Chionanthus virginicus in bloom, and Bartram's painting

Left: Fringetree in full bloom (photo by Ellen Honeycutt). Right: Willam Bartram’s painting of fringetree (

Our Plant of the Year for 2021, as chosen by our members in November 2020, is fringetree (Chionanthus virginicus). As we finish up its bloom season, this month is an appropriate time to educate people about this beautiful native tree. Native throughout the state, blooms in the south have finished while plants in the north may still be blooming now.

I encourage you to read the profile on our website for this plant, well-researched and written by our POY committee led by Valerie Boss, with contributions by Denise Hartline.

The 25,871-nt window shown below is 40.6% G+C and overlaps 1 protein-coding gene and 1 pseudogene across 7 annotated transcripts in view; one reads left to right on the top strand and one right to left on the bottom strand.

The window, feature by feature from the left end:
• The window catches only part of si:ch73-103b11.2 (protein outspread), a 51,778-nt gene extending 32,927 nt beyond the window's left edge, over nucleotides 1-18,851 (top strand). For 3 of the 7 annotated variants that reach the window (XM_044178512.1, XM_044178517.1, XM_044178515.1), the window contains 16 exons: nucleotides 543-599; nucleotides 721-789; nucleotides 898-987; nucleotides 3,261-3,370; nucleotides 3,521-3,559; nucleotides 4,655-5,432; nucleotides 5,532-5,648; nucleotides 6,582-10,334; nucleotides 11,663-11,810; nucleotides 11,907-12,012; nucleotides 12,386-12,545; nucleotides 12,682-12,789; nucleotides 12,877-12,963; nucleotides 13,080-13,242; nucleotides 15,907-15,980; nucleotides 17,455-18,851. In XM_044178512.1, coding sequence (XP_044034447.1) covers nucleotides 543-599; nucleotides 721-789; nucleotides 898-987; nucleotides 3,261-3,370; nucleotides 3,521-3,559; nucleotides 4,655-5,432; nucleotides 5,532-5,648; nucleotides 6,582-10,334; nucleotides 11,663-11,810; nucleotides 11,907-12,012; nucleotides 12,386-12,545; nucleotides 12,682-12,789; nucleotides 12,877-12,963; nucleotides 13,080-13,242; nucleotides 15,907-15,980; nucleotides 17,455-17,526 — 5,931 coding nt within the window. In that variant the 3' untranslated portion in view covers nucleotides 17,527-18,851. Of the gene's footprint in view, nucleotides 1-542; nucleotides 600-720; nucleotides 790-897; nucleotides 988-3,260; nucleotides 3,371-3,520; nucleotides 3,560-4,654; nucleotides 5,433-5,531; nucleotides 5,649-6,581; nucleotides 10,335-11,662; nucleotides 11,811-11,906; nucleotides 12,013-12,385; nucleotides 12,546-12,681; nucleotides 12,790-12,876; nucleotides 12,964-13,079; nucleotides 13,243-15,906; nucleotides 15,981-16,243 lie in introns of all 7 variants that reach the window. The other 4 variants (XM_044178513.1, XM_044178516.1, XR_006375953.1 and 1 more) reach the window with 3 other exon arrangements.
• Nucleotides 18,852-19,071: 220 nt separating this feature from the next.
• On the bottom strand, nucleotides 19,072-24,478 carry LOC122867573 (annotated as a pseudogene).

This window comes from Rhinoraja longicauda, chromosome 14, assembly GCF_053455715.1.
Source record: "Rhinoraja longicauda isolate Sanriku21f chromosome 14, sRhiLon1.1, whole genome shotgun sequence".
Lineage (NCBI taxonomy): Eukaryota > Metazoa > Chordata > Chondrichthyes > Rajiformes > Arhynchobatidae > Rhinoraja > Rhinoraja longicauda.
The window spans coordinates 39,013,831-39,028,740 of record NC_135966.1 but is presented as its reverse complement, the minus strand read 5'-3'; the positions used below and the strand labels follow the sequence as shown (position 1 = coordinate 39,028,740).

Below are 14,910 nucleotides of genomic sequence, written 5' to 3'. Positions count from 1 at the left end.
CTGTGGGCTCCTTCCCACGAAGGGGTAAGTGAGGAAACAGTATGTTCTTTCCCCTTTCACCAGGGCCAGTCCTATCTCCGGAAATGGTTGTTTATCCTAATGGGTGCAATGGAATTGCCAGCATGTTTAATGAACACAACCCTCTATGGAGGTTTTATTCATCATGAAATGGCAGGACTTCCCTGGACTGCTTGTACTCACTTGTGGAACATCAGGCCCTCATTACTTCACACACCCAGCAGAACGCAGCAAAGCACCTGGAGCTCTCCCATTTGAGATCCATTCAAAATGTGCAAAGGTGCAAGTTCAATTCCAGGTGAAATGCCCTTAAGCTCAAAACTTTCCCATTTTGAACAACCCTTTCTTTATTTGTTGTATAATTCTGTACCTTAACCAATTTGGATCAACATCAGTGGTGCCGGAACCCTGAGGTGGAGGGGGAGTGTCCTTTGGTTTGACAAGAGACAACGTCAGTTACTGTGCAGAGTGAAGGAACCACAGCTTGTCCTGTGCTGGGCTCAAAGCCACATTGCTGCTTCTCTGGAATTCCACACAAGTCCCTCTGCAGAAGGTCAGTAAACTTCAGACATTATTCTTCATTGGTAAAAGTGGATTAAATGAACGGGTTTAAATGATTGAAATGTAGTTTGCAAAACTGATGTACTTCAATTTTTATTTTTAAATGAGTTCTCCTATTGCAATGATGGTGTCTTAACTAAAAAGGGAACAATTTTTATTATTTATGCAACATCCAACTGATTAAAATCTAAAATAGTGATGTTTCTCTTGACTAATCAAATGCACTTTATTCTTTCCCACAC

This small tree can be found in the wild: I have seen it on rock outcrops such as Arabia Mountain and we occasionally find it on rescue sites. The delicate blooms are a treat to find in April and May but when not blooming I don’t think many people would realize what it is. For me, the opposite leaf arrangement and the large oval leaves are the first clues. Should you come upon a female plant, you might also spot the olive-like fruits.

I’m also thrilled to see this plant get more use in designed landscapes. During the blooming season, it is easy to spot them and I have seen them in John’s Creek and along Windward Parkway (both in North Fulton County). Its smaller stature (topping out at 30 feet but usually smaller) makes it a good choice for places where large trees cannot be accommodated.

Fringetree blooms

Terminal panicles on spring branches of Chionanthus virginicus.


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